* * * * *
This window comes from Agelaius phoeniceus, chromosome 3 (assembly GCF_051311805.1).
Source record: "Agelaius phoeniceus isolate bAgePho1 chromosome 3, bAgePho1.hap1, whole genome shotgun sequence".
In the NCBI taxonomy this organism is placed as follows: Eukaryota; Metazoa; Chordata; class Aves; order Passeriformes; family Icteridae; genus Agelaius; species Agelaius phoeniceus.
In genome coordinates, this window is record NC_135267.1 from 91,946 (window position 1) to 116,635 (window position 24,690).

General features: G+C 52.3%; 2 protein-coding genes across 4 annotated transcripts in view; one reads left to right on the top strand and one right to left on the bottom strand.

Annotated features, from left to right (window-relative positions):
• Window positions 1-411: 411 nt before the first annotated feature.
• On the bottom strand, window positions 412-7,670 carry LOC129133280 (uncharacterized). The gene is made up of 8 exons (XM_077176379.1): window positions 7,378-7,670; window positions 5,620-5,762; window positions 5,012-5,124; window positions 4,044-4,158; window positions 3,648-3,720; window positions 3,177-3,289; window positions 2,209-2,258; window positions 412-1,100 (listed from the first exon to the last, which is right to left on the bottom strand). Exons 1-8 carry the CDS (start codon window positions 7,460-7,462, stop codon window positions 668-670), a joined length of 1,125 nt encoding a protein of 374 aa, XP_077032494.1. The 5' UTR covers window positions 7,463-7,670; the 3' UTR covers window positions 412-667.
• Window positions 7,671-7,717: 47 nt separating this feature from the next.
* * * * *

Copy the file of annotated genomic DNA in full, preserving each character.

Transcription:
This window comes from Agelaius phoeniceus, chromosome 3 (assembly GCF_051311805.1).
Source record: "Agelaius phoeniceus isolate bAgePho1 chromosome 3, bAgePho1.hap1, whole genome shotgun sequence".
In the NCBI taxonomy this organism is placed as follows: Eukaryota; Metazoa; Chordata; class Aves; order Passeriformes; family Icteridae; genus Agelaius; species Agelaius phoeniceus.
In genome coordinates, this window is record NC_135267.1 from 91,946 (window position 1) to 116,635 (window position 24,690).

General features: G+C 52.3%; 2 protein-coding genes across 4 annotated transcripts in view; one reads left to right on the top strand and one right to left on the bottom strand.

Annotated features, from left to right (window-relative positions):
• Window positions 1-411: 411 nt before the first annotated feature.
• On the bottom strand, window positions 412-7,670 carry LOC129133280 (uncharacterized). The gene is made up of 8 exons (XM_077176379.1): window positions 7,378-7,670; window positions 5,620-5,762; window positions 5,012-5,124; window positions 4,044-4,158; window positions 3,648-3,720; window positions 3,177-3,289; window positions 2,209-2,258; window positions 412-1,100 (listed from the first exon to the last, which is right to left on the bottom strand). Exons 1-8 carry the CDS (start codon window positions 7,460-7,462, stop codon window positions 668-670), a joined length of 1,125 nt encoding a protein of 374 aa, XP_077032494.1. The 5' UTR covers window positions 7,463-7,670; the 3' UTR covers window positions 412-667.
• Window positions 7,671-7,717: 47 nt separating this feature from the next.